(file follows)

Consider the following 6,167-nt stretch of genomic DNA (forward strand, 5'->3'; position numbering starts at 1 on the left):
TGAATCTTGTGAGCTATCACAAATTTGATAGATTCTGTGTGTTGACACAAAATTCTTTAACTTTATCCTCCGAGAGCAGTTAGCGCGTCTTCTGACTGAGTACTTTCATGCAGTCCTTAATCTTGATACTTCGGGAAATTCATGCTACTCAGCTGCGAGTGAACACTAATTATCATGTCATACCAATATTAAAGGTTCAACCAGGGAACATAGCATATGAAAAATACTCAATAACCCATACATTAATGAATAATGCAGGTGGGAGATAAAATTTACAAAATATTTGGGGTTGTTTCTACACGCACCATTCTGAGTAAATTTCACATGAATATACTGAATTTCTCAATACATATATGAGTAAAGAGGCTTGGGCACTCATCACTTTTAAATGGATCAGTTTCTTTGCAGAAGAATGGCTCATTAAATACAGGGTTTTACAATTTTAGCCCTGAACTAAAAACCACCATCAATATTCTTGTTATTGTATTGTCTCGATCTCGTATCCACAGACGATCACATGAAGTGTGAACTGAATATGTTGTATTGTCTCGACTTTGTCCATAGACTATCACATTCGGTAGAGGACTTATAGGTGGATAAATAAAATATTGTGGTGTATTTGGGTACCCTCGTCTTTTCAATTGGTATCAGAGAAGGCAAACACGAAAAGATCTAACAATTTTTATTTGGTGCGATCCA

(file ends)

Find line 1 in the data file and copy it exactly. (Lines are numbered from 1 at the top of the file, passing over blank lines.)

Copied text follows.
Consider the following 6,167-nt stretch of genomic DNA (forward strand, 5'->3'; position numbering starts at 1 on the left):